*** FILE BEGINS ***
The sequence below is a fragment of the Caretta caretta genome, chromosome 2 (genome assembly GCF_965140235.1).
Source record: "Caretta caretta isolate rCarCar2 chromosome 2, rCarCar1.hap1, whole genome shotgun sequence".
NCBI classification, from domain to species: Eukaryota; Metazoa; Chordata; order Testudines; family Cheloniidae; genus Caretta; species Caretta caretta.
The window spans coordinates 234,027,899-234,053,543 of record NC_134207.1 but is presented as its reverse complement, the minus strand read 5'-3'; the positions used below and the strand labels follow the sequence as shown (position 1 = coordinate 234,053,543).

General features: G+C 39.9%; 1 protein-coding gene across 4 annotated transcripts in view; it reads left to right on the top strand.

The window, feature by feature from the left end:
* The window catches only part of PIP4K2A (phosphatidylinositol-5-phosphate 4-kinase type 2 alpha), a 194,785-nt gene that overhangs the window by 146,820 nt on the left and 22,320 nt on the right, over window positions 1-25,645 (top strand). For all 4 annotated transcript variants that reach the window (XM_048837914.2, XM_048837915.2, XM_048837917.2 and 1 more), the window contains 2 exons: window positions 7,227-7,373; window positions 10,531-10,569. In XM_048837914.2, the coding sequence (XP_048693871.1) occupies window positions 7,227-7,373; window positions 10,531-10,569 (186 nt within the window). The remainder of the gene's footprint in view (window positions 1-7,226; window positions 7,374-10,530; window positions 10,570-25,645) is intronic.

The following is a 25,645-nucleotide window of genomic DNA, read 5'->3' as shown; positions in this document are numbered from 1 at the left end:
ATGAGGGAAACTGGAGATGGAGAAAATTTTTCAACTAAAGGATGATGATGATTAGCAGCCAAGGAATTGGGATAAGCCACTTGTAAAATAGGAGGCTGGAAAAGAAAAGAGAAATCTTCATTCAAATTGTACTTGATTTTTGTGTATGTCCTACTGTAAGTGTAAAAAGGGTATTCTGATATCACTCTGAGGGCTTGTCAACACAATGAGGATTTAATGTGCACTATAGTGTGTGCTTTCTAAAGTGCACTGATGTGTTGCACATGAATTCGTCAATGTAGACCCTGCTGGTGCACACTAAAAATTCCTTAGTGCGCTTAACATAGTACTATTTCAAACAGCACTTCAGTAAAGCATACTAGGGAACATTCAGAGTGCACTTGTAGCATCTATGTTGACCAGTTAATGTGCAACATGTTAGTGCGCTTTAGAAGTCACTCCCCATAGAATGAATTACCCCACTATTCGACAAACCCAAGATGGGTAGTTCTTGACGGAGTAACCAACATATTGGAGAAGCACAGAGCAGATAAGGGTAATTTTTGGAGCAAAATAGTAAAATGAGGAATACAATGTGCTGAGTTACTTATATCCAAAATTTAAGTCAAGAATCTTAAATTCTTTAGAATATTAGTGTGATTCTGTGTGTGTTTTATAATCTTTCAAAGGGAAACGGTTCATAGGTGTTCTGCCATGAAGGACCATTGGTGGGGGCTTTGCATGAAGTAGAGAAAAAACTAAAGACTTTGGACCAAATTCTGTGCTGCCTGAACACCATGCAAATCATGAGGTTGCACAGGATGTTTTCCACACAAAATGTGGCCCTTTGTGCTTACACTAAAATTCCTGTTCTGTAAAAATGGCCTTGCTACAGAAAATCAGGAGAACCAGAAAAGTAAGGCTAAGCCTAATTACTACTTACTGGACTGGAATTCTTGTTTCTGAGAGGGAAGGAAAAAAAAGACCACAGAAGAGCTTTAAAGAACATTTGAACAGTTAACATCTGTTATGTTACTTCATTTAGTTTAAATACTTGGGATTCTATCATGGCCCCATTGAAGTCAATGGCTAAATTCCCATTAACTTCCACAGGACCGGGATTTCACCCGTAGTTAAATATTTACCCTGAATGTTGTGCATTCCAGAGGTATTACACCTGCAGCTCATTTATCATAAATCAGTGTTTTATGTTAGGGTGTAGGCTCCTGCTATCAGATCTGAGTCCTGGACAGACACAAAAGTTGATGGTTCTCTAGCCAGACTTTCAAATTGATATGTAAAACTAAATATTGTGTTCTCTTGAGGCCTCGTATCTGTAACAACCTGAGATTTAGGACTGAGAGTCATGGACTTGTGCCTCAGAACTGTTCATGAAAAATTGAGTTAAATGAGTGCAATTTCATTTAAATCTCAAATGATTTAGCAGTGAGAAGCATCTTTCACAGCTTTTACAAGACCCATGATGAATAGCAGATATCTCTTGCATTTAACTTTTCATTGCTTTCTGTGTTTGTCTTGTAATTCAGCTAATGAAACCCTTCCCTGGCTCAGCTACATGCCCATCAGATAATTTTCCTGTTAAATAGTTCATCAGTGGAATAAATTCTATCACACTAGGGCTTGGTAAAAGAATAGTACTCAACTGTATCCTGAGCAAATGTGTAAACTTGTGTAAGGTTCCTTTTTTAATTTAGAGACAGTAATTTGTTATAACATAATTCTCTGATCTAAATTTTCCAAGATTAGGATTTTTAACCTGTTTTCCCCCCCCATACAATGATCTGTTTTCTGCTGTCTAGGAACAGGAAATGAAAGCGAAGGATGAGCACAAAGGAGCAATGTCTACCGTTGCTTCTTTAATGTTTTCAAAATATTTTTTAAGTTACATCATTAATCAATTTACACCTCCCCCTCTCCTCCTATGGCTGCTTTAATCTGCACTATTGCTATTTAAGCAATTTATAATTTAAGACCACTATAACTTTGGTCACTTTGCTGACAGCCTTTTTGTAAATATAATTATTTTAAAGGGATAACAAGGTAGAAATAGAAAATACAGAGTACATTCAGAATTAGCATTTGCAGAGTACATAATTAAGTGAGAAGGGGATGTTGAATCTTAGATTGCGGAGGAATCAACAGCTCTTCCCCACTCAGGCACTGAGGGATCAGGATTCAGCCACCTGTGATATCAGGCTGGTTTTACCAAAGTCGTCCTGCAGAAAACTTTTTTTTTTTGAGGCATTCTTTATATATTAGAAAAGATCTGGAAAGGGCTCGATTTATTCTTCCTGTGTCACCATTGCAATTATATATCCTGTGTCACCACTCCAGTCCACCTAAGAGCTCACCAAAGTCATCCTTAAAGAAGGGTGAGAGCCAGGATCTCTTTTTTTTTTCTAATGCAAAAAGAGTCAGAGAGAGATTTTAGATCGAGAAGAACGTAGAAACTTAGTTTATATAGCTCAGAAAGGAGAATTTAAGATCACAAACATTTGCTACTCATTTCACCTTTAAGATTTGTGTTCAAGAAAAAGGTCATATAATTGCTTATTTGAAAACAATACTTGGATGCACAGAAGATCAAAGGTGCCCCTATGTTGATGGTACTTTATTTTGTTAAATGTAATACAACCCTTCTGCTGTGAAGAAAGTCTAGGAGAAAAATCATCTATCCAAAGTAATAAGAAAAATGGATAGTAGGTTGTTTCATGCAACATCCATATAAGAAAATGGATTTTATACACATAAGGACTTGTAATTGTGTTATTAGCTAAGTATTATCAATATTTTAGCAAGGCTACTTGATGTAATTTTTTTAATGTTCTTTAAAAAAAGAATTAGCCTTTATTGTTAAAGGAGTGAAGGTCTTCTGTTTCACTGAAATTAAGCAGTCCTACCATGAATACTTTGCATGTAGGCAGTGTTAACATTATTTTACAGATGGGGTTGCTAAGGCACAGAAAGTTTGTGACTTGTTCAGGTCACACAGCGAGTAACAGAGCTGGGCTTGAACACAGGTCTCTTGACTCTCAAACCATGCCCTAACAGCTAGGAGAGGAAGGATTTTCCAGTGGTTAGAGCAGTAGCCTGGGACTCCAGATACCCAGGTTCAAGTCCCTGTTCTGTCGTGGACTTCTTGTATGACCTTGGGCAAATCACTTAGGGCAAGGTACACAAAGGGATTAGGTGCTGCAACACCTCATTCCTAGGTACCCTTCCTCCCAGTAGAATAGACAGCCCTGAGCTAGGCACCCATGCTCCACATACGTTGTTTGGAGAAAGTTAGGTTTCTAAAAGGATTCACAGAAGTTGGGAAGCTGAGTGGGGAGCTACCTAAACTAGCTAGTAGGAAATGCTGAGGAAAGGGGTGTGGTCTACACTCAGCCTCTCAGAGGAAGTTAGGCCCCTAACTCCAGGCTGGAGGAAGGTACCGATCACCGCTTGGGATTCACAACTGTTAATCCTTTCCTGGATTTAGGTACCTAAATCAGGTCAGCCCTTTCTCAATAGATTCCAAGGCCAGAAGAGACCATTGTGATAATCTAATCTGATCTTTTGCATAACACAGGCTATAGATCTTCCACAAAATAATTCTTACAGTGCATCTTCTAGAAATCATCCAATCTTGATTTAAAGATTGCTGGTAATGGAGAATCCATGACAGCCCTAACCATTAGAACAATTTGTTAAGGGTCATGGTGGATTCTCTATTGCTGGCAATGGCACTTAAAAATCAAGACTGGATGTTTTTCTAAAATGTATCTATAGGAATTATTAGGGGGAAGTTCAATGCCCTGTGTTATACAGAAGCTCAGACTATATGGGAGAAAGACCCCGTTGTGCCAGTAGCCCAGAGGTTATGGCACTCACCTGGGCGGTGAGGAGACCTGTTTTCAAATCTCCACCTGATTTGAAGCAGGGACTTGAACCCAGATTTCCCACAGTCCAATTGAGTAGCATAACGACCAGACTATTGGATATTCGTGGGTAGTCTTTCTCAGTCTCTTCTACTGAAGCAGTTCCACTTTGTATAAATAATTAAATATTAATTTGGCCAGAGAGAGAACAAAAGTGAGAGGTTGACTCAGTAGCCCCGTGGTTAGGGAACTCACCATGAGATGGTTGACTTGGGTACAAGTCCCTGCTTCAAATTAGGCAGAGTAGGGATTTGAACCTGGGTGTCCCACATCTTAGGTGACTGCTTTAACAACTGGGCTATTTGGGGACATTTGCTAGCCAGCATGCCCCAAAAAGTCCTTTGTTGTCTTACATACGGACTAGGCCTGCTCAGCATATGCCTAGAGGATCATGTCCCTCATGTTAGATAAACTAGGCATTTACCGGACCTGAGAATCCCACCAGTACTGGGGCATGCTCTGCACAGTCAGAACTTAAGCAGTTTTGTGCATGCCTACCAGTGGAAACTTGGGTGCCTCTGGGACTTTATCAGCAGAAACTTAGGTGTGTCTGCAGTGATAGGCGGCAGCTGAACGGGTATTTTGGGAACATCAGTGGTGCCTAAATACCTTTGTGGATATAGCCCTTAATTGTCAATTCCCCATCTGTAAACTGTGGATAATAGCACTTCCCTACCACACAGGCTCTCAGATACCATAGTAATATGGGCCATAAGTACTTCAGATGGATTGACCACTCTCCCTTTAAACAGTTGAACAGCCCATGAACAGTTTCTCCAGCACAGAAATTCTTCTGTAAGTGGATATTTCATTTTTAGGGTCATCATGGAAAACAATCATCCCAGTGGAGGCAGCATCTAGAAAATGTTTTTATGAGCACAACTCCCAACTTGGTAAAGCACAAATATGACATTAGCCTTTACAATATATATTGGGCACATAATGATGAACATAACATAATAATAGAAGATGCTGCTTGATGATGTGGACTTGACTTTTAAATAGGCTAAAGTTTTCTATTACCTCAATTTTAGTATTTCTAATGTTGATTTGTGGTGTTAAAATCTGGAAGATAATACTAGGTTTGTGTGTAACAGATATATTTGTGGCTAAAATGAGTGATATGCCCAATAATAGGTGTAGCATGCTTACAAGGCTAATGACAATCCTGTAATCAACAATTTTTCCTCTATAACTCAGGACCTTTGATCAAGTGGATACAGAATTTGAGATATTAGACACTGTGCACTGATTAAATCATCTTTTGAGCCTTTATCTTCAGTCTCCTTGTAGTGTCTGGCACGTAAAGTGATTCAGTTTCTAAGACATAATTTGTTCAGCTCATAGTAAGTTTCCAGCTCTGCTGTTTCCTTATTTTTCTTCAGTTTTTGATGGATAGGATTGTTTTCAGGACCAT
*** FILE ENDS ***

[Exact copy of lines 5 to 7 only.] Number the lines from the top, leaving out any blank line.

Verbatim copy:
General features: G+C 39.9%; 1 protein-coding gene across 4 annotated transcripts in view; it reads left to right on the top strand.

The window, feature by feature from the left end:
* The window catches only part of PIP4K2A (phosphatidylinositol-5-phosphate 4-kinase type 2 alpha), a 194,785-nt gene that overhangs the window by 146,820 nt on the left and 22,320 nt on the right, over window positions 1-25,645 (top strand). For all 4 annotated transcript variants that reach the window (XM_048837914.2, XM_048837915.2, XM_048837917.2 and 1 more), the window contains 2 exons: window positions 7,227-7,373; window positions 10,531-10,569. In XM_048837914.2, the coding sequence (XP_048693871.1) occupies window positions 7,227-7,373; window positions 10,531-10,569 (186 nt within the window). The remainder of the gene's footprint in view (window positions 1-7,226; window positions 7,374-10,530; window positions 10,570-25,645) is intronic.